Attention is directed to FIG. 4 a-d. In FIG. 4b a first projectile 100 knocks down a first target 38 causing its first arm 39 to be driven pivotably backward on rod 34. As the arm clears the latch 42 it causes the target spring (not shown) to come under load. The latch spring (not shown) is loaded momentarily by the latch's movement on the latch pivot rod 35 and is released after the first arm clears thereby restoring the latch to its horizontal position thereby latching the target arm (FIG. 4-c) in the knocked down position. A second projectile 101 striking the reset target 51 will cause the reset arm 52 on pin 56 to pivot thereby lifting the clearing bar 57 against the latch which lifts thereby permitting the target spring to release and reset the target upright as in FIG. 4a.
Since many modifications, variations and changes in detail may be made to the presently describe embodiment, it is intended that all matters in the foregoing description and accompanying drawings be interpreted as illustrative and not by way of limitation.
|Cited Patent||Filing date||Publication date||Applicant||Title|
|US157335 *||Sep 19, 1874||Dec 1, 1874||Improvement in targets|
|US967712 *||Mar 25, 1909||Aug 16, 1910||Louis Bleriot||Radiator for flying-machine motors.|
|US1162814 *||May 22, 1915||Dec 7, 1915||Sears Roebuck & Co||Rifle-target.|
|US1348540 *||Apr 17, 1920||Aug 3, 1920||Briggs George F||Automatic safety-target|
|US2561733 *||Apr 26, 1949||Jul 24, 1951||Foyst Cash M||Automatic resetting target|
|US2905469 *||Sep 19, 1955||Sep 22, 1959||Taylor Howard A||Target device|
|US2967712 *||Jul 22, 1959||Jan 10, 1961||Breitenfeldt Clarence N||Rifle target|
|US3411784 *||Jun 22, 1966||Nov 19, 1968||Robert Lawrence James||Self resetting target|
|US4524976 *||Dec 13, 1983||Jun 25, 1985||Air Cabin Engineering||Magnetic target assembly|
|US4550918 *||Jun 18, 1984||Nov 5, 1985||Motsenbocker Harold F||Target array|
|US4588194 *||Feb 4, 1985||May 13, 1986||Steidle Daniel L||Target device with remote resetting means|
|Citing Patent||Filing date||Publication date||Applicant||Title|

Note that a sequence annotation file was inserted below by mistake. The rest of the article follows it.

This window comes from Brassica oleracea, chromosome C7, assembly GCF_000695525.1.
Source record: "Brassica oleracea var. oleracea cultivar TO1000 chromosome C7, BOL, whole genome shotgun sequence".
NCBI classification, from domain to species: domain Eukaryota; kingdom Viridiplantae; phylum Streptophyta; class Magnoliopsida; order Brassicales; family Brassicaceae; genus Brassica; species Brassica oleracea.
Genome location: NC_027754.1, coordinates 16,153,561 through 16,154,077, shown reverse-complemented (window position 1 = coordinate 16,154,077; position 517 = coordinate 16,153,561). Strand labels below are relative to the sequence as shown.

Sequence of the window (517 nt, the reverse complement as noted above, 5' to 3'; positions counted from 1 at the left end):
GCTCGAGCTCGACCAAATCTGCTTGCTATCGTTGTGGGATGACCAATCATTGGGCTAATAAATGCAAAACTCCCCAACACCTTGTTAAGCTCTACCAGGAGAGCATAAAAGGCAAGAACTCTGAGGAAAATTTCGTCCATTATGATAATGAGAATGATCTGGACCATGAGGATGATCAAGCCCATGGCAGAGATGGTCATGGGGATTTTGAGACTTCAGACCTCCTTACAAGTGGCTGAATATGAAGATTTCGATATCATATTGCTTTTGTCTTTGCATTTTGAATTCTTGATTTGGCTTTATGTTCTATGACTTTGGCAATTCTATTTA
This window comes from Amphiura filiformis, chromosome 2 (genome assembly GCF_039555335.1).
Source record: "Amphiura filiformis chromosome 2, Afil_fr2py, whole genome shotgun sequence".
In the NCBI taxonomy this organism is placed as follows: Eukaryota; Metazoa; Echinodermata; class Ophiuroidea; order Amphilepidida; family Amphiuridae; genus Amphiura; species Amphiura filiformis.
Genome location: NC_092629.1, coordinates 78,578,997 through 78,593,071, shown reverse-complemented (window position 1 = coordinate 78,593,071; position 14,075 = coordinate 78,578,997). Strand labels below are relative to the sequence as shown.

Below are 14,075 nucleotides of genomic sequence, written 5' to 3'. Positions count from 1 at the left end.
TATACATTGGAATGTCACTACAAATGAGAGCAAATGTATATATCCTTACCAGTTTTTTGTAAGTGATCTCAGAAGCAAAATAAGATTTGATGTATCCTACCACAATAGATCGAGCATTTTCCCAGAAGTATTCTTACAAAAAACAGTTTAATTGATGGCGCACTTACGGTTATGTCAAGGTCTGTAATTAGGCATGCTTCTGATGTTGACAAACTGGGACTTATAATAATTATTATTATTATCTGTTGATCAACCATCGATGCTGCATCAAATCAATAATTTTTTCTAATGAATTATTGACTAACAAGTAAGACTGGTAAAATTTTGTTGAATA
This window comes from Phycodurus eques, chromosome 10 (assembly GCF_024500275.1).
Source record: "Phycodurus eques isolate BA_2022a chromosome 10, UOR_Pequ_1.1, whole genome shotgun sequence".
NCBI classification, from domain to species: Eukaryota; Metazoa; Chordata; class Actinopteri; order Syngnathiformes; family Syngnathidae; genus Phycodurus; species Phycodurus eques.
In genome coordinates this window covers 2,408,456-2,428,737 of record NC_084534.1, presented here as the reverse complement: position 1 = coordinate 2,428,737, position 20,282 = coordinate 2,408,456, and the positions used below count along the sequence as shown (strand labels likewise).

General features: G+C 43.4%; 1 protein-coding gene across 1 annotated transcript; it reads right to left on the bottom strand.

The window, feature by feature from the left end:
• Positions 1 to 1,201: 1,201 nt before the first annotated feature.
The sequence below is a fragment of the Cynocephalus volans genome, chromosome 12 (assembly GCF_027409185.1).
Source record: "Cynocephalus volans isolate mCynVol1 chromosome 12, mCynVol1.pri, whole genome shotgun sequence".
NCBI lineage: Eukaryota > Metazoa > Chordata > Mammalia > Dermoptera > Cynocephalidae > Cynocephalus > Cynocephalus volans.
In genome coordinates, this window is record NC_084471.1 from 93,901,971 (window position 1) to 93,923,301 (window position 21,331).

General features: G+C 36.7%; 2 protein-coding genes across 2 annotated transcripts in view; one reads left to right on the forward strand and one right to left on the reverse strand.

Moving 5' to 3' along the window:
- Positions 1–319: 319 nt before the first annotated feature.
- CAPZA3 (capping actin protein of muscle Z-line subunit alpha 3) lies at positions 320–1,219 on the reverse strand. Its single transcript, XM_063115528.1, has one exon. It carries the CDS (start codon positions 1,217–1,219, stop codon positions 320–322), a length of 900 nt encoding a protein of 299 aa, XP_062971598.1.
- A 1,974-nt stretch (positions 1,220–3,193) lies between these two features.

|US5263722 *||Feb 1, 1993||Nov 23, 1993||Rosellen Walter E||Automatically resettable target|
|US5324043 *||Jun 4, 1993||Jun 28, 1994||Estrella Randall P||Automated target resetting system|
|US5340116 *||Nov 19, 1992||Aug 23, 1994||Reinart David J||Mobile silhouette target device with remote resetting means|
|US6257583 *||Jul 6, 2000||Jul 10, 2001||Michael Lee Roberson||Reaction shooting target|
|US6347798||Jan 26, 2000||Feb 19, 2002||Gary H. Quiring||Automatic reset target|
|US6502820 *||Aug 17, 2001||Jan 7, 2003||John D. Slifko||Remotely resettable target array|
|US6779797 *||Aug 12, 2003||Aug 24, 2004||Energy Star Co., Ltd.||Target throw playing machine having restoring function|
|US6896267 *||Sep 5, 2003||May 24, 2005||Do-All Traps, Llc||Automatic reset target|
|US6983938 *||Apr 9, 2003||Jan 10, 2006||David Christopher Goldsmith||Rapid fire resetting target|
|US7306229 *||Dec 14, 2005||Dec 11, 2007||Rolfe Richard A||Firearm target assembly|
|US7422216 *||Mar 5, 2007||Sep 9, 2008||Clinton James Underhill||Target device|
|US7731197||Oct 29, 2004||Jun 8, 2010||Stutz Greg L||Automatic reset target plate rack|
|US20050098954 *||Oct 29, 2004||May 12, 2005||Stutz Greg L.||Automatic reset target plate rack|
|US20060125185 *||Dec 14, 2005||Jun 15, 2006||Rolfe Richard A||Firearm target assembly|
|Mar 29, 1994||REMI||Maintenance fee reminder mailed|
|Aug 21, 1994||LAPS||Lapse for failure to pay maintenance fees|
|Nov 1, 1994||FP||Expired due to failure to pay maintenance fee|
Effective date: 19940824